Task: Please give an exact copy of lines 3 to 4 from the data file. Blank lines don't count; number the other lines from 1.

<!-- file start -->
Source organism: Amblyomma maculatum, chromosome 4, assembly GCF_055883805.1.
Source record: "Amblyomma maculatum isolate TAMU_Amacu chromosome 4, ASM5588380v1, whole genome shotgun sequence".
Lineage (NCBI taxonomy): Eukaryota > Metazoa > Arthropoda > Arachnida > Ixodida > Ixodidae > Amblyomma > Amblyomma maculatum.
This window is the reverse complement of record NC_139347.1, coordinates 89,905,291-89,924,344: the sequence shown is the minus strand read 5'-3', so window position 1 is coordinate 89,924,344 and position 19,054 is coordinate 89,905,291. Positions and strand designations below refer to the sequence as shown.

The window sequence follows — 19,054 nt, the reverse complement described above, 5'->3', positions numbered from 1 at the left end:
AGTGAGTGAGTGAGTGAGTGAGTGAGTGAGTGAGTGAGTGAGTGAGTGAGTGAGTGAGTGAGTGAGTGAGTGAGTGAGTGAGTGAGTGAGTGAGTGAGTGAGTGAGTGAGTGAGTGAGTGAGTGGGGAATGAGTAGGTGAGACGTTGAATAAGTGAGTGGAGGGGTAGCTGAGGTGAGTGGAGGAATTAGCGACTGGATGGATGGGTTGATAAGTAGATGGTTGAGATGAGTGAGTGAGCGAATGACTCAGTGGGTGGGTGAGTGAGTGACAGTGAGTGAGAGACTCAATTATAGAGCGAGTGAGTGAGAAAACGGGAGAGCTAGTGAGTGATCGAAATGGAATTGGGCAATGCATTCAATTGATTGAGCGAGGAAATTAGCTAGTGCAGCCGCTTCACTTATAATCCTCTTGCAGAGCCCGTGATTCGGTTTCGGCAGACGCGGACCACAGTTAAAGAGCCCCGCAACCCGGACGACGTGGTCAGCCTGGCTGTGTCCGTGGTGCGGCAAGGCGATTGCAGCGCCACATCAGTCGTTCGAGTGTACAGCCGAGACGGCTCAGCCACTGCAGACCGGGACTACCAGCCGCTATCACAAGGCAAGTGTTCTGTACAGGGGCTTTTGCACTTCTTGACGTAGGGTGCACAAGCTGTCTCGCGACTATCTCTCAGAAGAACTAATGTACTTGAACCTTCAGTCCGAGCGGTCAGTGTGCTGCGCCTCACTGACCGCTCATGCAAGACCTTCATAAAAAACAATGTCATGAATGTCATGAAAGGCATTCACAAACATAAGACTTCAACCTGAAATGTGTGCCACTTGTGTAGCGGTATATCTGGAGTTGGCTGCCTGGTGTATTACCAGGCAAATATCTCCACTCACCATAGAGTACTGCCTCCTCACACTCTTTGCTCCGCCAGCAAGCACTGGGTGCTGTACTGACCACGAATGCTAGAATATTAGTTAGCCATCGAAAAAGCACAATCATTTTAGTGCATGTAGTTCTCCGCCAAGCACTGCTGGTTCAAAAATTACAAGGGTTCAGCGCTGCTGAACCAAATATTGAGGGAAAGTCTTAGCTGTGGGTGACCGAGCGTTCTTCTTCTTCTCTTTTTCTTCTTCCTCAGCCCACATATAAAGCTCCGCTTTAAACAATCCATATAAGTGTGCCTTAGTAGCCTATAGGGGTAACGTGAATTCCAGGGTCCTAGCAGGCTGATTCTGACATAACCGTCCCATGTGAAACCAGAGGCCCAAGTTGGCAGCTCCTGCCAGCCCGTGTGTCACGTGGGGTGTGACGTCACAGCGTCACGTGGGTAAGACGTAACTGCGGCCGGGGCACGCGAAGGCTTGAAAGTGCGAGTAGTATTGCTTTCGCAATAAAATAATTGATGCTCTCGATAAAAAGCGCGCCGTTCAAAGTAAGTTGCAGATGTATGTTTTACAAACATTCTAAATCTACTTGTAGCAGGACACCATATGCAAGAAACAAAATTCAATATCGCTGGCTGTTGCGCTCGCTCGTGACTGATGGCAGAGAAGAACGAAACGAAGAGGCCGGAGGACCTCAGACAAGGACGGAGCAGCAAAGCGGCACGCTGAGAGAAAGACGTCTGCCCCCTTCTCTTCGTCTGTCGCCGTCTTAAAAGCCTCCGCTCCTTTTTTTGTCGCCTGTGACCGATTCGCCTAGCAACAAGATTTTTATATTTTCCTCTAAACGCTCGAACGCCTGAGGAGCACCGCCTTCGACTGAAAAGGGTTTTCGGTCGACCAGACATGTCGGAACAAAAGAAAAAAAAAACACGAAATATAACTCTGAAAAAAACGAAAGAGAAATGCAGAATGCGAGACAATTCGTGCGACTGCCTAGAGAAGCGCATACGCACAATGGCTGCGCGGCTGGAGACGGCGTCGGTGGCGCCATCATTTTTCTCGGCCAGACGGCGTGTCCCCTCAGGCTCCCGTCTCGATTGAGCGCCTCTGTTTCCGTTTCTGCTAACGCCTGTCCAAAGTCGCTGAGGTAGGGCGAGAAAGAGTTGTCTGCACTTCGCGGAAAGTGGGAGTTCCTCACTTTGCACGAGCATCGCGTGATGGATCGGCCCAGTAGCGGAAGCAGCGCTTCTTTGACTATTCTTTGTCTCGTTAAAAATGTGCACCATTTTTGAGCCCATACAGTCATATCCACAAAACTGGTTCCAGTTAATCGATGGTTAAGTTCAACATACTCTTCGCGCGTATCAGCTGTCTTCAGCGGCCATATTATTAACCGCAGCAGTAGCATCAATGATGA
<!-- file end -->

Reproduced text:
Lineage (NCBI taxonomy): Eukaryota > Metazoa > Arthropoda > Arachnida > Ixodida > Ixodidae > Amblyomma > Amblyomma maculatum.
This window is the reverse complement of record NC_139347.1, coordinates 89,905,291-89,924,344: the sequence shown is the minus strand read 5'-3', so window position 1 is coordinate 89,924,344 and position 19,054 is coordinate 89,905,291. Positions and strand designations below refer to the sequence as shown.